What is Inkscape? [Complete Guide]

Graphic designers rely on graphics editing software for everything they create. While there are many options out there, not all will adapt to your needs.

So, you rightfully ask:

What is Inkscape?

What is Inkscape?

Inkscape is a free and powerful vector drawing software for Windows and Mac that allows you to create graphics in a way similar to Adobe Illustrator.

In this post, I will give you a thorough explanation about Inkscape.

Let’s get to it.

Is Inkscape Free? Yes!

Inkscape is one of the few free vector graphic software out there, and one of the oldest and more robust.  

How can such a powerful program be free?

Well, it’s first release was 15 years ago and it’s still being developed and updated to this day by thousands of committed users around the world.  

It is efficient and powerful, allowing its users to create professional-grade graphic design indistinguishable from expensive vector graphics software such as Adobe Illustrator.  

You can just download the software and start creating right now.  

You can download the latest version of Inkscape for free at the official website: inskcape.org.

Because of this, it is the ideal graphics program for beginning and aspiring designers.

Not only that:

Professional designers around the world use Inkscape to keep costs low and produce high-quality, professional designs.  

Inkscape is the graphic design software I recommend for self-taught designers because it allows them to learn the basics of vector graphics and design right now.

What is Inkscape Used for?

With Inkscape, you can do anything that a graphic designer usually does.  

It allows you to create logos, fliers, business cards, websites, badges, letterhead, and so on.

You can even create ultra-realistic drawings like this one:

Realistic car illustration using Inkscape.
You can draw realistic illustrations in Inkscape.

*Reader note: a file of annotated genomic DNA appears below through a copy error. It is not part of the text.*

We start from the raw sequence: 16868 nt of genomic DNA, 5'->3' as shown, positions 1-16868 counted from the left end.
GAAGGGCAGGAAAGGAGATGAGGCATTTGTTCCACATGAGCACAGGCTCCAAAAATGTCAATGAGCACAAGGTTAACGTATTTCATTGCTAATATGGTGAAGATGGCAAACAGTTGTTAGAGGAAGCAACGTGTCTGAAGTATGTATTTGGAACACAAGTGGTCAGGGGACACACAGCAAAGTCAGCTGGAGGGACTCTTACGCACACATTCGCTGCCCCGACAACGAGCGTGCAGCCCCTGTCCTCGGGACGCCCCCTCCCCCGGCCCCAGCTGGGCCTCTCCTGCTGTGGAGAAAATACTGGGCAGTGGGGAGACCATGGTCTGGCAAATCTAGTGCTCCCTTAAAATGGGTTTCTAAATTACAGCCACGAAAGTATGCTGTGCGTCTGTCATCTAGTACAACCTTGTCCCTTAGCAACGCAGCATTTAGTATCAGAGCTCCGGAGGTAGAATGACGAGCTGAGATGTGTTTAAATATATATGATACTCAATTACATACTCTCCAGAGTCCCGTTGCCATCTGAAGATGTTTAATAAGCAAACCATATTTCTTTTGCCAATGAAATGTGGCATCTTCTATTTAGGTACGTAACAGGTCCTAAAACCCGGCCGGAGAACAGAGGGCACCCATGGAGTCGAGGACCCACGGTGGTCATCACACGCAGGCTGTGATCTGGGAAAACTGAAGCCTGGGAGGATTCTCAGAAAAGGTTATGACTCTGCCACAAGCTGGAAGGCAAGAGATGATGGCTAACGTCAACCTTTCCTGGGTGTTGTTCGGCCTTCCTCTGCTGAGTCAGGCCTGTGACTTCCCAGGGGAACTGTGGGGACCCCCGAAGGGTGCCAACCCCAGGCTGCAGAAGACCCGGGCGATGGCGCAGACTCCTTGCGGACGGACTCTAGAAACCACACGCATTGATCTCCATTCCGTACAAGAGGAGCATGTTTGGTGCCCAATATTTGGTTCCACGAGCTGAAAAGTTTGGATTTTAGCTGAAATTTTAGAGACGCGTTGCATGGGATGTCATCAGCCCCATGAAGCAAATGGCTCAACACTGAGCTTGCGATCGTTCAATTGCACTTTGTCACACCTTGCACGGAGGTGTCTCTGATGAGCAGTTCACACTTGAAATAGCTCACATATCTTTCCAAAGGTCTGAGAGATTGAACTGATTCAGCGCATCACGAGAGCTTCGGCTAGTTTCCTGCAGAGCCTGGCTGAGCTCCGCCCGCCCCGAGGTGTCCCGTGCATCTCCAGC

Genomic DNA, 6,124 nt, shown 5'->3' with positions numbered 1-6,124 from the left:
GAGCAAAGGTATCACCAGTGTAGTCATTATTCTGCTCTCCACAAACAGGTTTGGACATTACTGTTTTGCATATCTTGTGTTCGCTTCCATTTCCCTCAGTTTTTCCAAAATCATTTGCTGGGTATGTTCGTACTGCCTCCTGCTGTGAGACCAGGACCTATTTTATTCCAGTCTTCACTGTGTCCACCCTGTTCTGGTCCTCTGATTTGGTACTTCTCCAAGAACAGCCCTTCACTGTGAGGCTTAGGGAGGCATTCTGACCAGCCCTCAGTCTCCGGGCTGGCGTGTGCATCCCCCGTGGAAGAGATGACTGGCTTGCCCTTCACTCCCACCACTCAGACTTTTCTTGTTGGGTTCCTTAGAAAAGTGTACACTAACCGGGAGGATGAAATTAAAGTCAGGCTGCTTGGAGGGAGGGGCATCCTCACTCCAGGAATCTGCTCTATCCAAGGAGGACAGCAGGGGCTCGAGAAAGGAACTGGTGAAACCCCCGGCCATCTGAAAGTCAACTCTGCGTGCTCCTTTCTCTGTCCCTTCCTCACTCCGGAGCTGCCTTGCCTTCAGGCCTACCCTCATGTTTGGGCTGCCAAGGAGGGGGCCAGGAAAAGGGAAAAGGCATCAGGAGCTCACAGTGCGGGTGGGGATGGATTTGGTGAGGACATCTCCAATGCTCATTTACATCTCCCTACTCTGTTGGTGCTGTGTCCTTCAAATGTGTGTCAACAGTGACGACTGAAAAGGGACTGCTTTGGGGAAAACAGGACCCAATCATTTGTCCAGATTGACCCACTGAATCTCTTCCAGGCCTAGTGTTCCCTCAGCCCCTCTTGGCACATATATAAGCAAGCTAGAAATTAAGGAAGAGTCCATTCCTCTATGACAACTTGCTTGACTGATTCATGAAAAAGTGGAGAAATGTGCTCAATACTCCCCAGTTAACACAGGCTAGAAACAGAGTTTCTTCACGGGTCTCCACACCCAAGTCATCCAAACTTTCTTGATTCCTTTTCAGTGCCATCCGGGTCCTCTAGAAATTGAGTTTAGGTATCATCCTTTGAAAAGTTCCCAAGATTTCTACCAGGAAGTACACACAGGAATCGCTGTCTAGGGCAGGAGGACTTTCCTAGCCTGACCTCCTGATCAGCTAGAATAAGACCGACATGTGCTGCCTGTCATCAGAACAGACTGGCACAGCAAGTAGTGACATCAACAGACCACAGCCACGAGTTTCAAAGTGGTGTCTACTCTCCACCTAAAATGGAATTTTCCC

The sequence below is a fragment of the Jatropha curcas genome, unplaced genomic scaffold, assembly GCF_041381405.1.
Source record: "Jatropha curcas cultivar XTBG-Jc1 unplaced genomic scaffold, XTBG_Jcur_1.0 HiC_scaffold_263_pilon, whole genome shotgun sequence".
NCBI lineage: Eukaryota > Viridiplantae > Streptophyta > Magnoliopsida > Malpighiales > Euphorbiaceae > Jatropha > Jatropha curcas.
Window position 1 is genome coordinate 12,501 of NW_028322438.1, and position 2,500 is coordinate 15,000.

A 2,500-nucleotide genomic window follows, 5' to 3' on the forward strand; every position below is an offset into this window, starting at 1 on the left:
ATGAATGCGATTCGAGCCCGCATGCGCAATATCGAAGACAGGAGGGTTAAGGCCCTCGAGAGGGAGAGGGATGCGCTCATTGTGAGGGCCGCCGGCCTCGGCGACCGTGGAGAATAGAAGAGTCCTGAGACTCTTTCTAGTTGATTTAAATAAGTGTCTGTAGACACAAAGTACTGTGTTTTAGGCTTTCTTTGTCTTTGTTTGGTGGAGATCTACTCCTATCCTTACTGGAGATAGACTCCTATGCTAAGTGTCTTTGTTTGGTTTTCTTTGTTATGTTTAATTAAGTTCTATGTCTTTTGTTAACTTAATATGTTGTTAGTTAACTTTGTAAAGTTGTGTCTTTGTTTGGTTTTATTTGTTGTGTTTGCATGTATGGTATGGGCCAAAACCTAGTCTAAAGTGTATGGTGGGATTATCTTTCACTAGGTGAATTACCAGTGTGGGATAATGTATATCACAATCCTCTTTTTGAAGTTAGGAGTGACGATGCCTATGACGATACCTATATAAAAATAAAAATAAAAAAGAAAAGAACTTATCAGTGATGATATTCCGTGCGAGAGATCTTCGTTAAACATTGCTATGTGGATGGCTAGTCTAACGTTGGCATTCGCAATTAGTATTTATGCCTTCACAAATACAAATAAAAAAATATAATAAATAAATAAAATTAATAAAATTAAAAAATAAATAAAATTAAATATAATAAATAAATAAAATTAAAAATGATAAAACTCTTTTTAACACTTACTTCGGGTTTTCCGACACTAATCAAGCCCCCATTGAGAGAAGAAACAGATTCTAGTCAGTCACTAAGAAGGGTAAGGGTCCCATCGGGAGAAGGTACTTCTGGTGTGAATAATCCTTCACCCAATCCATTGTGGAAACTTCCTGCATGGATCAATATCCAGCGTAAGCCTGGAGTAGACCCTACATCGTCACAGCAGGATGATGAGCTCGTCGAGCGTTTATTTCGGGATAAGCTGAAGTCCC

Even more:

You can also use Inkscape for certain jobs that you would normally do with pixel software (such as Photoshop), like cropping images, applying basic filters, scaling down large images, or applying text to photos, to name a few.

I have personally used Inkscape for many years and I’ve done quite a few different projects in it.  

For example, I have created business cards, websites, software interfaces, logos, posters, and flyers.  

I even use Inkscape in my college-level graphic design courses because my students have access to it on the very first day of class and can start playing with it right away.

This actually allows them to learn graphic design faster.  

Why? Because they:

  • Can download the program right away on their laptops and they can start creating and learning from the get-go.  
  • Don’t have to rely on campus computers or expensive licenses
  • Can continue practicing and, as they progress, the software will not become obsolete because it gets better and more powerful every year.  

Inkscape is so powerful and complex that there’s always something new to learn, no matter how advanced you are.  

How to Use Inkscape for Beginners?

Inkscape is great for both beginners and advanced designers.  

It is particularly a great tool for beginners because it teaches you the principles of vector graphics software.

It has many tools you can use to create drawings (such as the transform tool, ellipses tool, pencil tool) that let you manipulate vector objects in complex ways into whatever you need.  

With Inkscape, people can create magnificent illustrations that are very realistic and professional.

Inkscape Basics

Inkscape allows you to learn the basics of vector graphics software.  

First, you need to learn the basics of the program in order get a feel for it and how vector graphics behave.  

Download the software and play around with it.

Then, start experimenting with all of the tools that are available on the left-hand panel.

For example, you can start using the square tool to make quadrangular shapes or you can use the circle tool to create circular and elliptical shapes.

After creating some shapes, use the transform tool to manipulate these objects and get a feel for the power of vector graphics.   

Start by writing your name and using some effects, like changing its color or transforming its size, maybe even skewing the text from left to right.

You can use the transform tool in Inkscape to change how text looks.